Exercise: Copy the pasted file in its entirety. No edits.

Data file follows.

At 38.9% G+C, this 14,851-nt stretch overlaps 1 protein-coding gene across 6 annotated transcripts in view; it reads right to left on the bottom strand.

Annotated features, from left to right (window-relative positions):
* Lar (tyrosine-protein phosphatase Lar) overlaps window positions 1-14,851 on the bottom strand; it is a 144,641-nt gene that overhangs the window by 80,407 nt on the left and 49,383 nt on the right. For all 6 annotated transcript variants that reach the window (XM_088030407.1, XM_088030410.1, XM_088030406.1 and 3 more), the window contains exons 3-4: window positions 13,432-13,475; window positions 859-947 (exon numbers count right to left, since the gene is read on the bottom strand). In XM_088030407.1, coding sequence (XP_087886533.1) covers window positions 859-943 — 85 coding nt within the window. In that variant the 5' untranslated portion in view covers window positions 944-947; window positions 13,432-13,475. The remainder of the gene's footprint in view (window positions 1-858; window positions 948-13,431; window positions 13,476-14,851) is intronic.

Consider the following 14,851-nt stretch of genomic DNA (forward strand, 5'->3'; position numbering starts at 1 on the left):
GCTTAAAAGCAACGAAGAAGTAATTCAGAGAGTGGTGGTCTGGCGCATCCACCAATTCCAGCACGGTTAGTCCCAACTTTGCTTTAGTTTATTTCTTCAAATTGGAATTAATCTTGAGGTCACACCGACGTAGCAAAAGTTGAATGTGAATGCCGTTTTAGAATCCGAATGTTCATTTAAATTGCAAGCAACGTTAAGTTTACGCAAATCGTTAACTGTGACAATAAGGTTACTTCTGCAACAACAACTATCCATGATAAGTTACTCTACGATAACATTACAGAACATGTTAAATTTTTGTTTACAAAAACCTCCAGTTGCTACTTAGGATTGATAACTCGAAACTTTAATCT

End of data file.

At 38.9% G+C, this 14,851-nt stretch overlaps 1 protein-coding gene across 6 annotated transcripts in view; it reads right to left on the bottom strand.

Annotated features, from left to right (window-relative positions):
* Lar (tyrosine-protein phosphatase Lar) overlaps window positions 1-14,851 on the bottom strand; it is a 144,641-nt gene that overhangs the window by 80,407 nt on the left and 49,383 nt on the right. For all 6 annotated transcript variants that reach the window (XM_088030407.1, XM_088030410.1, XM_088030406.1 and 3 more), the window contains exons 3-4: window positions 13,432-13,475; window positions 859-947 (exon numbers count right to left, since the gene is read on the bottom strand). In XM_088030407.1, coding sequence (XP_087886533.1) covers window positions 859-943 — 85 coding nt within the window. In that variant the 5' untranslated portion in view covers window positions 944-947; window positions 13,432-13,475. The remainder of the gene's footprint in view (window positions 1-858; window positions 948-13,431; window positions 13,476-14,851) is intronic.

Consider the following 14,851-nt stretch of genomic DNA (forward strand, 5'->3'; position numbering starts at 1 on the left):
GCTTAAAAGCAACGAAGAAGTAATTCAGAGAGTGGTGGTCTGGCGCATCCACCAATTCCAGCACGGTTAGTCCCAACTTTGCTTTAGTTTATTTCTTCAAATTGGAATTAATCTTGAGGTCACACCGACGTAGCAAAAGTTGAATGTGAATGCCGTTTTAGAATCCGAATGTTCATTTAAATTGCAAGCAACGTTAAGTTTACGCAAATCGTTAACTGTGACAATAAGGTTACTTCTGCAACAACAACTATCCATGATAAGTTACTCTACGATAACATTACAGAACATGTTAAATTTTTGTTTACAAAAACCTCCAGTTGCTACTTAGGATTGATAACTCGAAACTTTAATCT